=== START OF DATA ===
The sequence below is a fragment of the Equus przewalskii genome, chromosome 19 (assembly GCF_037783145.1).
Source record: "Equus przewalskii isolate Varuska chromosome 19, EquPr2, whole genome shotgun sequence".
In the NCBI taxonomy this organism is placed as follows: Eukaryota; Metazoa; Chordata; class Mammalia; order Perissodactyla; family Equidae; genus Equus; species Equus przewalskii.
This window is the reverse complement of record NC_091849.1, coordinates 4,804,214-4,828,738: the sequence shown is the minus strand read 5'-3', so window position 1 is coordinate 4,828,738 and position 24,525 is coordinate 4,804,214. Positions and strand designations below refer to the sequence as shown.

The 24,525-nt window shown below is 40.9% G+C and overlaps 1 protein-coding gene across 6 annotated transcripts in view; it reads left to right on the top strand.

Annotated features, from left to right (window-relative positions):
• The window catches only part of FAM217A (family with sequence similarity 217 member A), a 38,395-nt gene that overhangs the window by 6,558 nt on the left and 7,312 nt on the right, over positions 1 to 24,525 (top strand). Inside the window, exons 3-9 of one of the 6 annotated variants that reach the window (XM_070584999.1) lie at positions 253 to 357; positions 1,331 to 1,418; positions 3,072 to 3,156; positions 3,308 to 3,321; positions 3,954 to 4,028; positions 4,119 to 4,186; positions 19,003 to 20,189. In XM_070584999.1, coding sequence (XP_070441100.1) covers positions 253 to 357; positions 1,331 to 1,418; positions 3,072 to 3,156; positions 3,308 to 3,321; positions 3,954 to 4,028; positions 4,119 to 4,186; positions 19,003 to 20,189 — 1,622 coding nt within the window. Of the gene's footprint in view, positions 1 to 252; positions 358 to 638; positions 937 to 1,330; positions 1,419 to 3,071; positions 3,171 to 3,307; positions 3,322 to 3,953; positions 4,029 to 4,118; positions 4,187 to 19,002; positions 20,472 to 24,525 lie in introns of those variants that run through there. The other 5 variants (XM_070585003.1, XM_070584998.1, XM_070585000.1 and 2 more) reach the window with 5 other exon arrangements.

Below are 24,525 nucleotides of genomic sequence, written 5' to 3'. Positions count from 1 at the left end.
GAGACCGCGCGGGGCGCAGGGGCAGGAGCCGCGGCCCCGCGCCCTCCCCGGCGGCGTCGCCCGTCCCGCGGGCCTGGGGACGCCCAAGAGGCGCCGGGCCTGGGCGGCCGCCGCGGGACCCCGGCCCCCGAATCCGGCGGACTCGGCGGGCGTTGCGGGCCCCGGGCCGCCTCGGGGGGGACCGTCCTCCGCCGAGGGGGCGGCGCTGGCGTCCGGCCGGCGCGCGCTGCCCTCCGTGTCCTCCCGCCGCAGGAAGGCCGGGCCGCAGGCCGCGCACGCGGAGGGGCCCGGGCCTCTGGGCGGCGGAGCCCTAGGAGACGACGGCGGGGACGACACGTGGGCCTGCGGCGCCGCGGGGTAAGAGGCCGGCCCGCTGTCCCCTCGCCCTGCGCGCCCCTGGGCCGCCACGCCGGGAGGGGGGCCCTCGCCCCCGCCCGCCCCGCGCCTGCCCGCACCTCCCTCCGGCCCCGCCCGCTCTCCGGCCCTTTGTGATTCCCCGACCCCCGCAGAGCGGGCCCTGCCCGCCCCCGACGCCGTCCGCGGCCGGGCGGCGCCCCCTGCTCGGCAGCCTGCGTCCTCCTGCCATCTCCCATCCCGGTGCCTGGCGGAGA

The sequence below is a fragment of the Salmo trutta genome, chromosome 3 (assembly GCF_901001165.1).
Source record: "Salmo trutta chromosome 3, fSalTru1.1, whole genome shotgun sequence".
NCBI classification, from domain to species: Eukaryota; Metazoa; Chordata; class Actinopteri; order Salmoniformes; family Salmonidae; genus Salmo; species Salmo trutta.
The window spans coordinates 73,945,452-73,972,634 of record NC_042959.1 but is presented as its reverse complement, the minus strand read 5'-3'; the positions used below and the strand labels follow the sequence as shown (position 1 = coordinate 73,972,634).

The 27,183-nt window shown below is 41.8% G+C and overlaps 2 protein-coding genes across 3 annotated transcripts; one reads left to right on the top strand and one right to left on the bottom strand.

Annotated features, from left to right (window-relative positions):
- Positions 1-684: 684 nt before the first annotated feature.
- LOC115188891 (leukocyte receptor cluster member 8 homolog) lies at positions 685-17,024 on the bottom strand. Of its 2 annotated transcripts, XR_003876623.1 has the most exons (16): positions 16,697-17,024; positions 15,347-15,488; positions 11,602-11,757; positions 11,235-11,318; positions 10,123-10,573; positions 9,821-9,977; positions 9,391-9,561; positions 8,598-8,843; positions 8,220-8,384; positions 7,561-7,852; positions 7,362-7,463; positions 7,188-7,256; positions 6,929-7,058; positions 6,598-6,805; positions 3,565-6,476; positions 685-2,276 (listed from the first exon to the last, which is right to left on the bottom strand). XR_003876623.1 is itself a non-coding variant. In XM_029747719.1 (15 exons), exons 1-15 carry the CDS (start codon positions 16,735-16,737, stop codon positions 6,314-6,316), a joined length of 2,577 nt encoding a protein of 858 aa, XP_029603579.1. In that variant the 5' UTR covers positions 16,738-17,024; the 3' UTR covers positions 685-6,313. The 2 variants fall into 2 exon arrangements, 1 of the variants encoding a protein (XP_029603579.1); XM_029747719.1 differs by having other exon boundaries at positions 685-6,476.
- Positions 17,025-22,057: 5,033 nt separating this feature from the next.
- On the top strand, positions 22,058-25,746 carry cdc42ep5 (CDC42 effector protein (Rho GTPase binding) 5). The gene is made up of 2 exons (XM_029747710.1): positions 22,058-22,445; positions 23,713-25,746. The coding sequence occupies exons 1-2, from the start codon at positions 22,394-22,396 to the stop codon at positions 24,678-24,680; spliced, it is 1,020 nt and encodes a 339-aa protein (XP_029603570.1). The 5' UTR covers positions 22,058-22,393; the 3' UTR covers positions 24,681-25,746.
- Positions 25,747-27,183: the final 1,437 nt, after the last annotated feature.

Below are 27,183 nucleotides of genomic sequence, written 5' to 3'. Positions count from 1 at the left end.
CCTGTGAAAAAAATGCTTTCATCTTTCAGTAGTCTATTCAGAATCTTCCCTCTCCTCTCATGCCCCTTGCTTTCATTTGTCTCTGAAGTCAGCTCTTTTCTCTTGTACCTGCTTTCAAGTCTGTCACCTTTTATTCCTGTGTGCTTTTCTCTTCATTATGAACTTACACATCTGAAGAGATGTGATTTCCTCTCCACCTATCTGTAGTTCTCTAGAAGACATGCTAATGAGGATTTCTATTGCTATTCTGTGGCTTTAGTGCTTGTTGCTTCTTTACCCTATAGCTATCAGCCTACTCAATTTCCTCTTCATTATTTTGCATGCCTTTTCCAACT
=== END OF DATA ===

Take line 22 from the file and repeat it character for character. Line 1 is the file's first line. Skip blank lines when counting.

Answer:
CCTGTGAAAAAAATGCTTTCATCTTTCAGTAGTCTATTCAGAATCTTCCCTCTCCTCTCATGCCCCTTGCTTTCATTTGTCTCTGAAGTCAGCTCTTTTCTCTTGTACCTGCTTTCAAGTCTGTCACCTTTTATTCCTGTGTGCTTTTCTCTTCATTATGAACTTACACATCTGAAGAGATGTGATTTCCTCTCCACCTATCTGTAGTTCTCTAGAAGACATGCTAATGAGGATTTCTATTGCTATTCTGTGGCTTTAGTGCTTGTTGCTTCTTTACCCTATAGCTATCAGCCTACTCAATTTCCTCTTCATTATTTTGCATGCCTTTTCCAACT